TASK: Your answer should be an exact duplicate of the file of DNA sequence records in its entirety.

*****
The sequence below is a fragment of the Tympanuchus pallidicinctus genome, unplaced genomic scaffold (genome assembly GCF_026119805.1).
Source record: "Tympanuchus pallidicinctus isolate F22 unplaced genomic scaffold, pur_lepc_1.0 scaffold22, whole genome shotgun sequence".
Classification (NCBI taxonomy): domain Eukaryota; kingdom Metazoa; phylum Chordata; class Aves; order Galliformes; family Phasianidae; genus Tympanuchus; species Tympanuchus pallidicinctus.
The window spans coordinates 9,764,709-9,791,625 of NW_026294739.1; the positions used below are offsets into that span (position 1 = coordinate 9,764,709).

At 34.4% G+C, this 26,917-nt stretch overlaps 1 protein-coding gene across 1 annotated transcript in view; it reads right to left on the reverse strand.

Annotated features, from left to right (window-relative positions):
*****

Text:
The sequence below is a fragment of the Tympanuchus pallidicinctus genome, unplaced genomic scaffold (genome assembly GCF_026119805.1).
Source record: "Tympanuchus pallidicinctus isolate F22 unplaced genomic scaffold, pur_lepc_1.0 scaffold22, whole genome shotgun sequence".
Classification (NCBI taxonomy): domain Eukaryota; kingdom Metazoa; phylum Chordata; class Aves; order Galliformes; family Phasianidae; genus Tympanuchus; species Tympanuchus pallidicinctus.
The window spans coordinates 9,764,709-9,791,625 of NW_026294739.1; the positions used below are offsets into that span (position 1 = coordinate 9,764,709).

At 34.4% G+C, this 26,917-nt stretch overlaps 1 protein-coding gene across 1 annotated transcript in view; it reads right to left on the reverse strand.

Annotated features, from left to right (window-relative positions):